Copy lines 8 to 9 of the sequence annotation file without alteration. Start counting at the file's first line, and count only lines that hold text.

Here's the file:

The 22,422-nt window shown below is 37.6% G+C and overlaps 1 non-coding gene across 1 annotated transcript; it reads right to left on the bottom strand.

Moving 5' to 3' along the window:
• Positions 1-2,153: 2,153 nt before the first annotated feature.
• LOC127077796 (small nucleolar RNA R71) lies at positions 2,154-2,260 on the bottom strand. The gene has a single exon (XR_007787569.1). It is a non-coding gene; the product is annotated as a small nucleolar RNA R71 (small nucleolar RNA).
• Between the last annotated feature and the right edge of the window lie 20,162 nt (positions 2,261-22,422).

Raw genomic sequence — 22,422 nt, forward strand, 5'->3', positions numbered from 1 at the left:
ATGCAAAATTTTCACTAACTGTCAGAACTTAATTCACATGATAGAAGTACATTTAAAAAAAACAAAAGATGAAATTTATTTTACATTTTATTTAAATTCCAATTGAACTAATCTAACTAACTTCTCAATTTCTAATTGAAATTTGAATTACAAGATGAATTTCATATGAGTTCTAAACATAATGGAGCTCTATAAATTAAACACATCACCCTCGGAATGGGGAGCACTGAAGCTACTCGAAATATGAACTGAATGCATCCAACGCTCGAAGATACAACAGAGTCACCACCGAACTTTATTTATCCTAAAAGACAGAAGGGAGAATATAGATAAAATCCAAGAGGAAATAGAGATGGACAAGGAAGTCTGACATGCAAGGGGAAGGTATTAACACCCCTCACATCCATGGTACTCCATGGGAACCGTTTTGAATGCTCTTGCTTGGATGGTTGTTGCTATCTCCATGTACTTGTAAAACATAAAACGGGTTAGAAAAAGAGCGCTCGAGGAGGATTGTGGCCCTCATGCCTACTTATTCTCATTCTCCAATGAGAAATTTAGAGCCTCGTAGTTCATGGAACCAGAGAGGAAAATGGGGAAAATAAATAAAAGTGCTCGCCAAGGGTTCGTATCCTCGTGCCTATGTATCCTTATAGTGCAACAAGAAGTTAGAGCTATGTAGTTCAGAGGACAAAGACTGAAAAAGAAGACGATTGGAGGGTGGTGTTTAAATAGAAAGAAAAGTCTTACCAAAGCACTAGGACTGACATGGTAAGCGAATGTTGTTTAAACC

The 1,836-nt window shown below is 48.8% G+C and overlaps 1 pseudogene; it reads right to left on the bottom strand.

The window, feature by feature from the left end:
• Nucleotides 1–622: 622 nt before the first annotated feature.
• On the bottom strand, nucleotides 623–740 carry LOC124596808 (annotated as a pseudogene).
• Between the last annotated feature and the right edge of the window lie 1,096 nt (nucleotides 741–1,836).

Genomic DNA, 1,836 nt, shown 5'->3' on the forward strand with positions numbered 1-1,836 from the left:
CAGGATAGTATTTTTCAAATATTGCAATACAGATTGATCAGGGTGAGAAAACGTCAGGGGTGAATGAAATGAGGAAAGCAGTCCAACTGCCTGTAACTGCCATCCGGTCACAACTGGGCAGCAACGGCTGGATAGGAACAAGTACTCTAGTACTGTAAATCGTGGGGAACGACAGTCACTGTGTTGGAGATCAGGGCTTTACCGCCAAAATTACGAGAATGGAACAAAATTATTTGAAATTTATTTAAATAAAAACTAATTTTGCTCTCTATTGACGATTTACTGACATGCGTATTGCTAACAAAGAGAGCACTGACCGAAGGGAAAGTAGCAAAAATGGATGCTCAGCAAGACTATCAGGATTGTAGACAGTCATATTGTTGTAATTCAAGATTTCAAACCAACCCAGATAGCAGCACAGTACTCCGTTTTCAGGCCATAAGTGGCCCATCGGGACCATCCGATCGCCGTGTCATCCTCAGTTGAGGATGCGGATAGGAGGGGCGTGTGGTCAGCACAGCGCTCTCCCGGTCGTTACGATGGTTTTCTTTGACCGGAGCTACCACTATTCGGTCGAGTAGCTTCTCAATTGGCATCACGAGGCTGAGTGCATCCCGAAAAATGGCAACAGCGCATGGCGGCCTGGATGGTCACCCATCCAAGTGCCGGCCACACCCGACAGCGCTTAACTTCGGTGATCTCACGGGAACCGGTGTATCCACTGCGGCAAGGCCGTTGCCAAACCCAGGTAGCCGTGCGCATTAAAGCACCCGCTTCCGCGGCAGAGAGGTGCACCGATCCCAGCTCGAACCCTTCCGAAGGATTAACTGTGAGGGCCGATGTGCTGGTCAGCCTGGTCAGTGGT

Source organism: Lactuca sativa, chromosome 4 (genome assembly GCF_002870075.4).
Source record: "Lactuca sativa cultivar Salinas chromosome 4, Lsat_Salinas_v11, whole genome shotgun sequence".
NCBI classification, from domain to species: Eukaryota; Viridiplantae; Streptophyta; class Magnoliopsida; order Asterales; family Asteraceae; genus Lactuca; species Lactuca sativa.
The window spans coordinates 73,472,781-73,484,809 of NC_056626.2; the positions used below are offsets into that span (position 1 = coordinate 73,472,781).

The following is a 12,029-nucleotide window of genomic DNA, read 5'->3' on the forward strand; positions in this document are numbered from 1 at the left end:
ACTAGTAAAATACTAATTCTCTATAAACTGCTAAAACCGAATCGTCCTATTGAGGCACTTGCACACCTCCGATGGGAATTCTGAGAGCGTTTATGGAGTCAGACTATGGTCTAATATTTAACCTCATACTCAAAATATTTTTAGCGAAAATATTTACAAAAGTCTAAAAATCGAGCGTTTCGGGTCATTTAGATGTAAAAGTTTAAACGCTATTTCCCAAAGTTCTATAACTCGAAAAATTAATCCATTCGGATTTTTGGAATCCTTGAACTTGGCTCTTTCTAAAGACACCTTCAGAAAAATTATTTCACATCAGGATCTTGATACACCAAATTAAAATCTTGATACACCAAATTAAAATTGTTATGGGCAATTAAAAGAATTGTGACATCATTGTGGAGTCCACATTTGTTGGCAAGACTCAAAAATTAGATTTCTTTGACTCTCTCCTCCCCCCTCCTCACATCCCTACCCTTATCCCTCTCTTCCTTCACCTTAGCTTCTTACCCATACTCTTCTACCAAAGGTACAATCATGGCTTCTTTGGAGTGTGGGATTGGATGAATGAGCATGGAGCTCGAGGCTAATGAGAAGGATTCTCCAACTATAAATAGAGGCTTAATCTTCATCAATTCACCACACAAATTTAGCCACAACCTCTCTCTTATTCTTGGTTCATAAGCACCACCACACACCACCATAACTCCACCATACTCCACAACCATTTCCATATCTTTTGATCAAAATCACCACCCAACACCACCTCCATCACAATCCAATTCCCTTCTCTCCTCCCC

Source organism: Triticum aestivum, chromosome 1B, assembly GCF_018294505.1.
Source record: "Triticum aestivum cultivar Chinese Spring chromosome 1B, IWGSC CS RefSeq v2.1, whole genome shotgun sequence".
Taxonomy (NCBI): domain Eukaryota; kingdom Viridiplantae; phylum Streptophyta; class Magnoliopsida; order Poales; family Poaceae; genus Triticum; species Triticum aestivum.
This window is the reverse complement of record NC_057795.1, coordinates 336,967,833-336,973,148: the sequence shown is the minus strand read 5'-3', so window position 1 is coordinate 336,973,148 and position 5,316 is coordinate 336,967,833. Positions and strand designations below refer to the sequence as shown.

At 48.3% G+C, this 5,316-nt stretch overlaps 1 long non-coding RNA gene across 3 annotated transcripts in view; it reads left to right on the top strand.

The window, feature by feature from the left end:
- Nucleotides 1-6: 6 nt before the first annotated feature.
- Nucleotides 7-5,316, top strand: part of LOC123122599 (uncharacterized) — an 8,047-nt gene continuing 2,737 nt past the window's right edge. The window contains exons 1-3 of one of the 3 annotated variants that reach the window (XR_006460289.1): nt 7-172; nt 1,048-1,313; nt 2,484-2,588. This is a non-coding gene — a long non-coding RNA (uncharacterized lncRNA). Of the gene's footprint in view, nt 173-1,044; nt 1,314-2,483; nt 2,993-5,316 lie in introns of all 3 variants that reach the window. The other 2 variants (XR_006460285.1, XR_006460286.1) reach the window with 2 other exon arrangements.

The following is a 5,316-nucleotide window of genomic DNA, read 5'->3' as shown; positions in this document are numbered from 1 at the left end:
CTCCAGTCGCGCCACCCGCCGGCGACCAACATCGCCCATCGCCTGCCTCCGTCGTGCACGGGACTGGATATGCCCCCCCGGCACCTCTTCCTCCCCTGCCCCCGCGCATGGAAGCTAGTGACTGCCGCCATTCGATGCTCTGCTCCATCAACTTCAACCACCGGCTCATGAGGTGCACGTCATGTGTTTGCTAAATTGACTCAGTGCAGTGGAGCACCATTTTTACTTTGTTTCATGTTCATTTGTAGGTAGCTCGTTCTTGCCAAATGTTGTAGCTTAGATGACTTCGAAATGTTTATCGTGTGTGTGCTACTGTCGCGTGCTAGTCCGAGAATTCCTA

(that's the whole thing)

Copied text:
The 1,836-nt window shown below is 48.8% G+C and overlaps 1 pseudogene; it reads right to left on the bottom strand.

The window, feature by feature from the left end: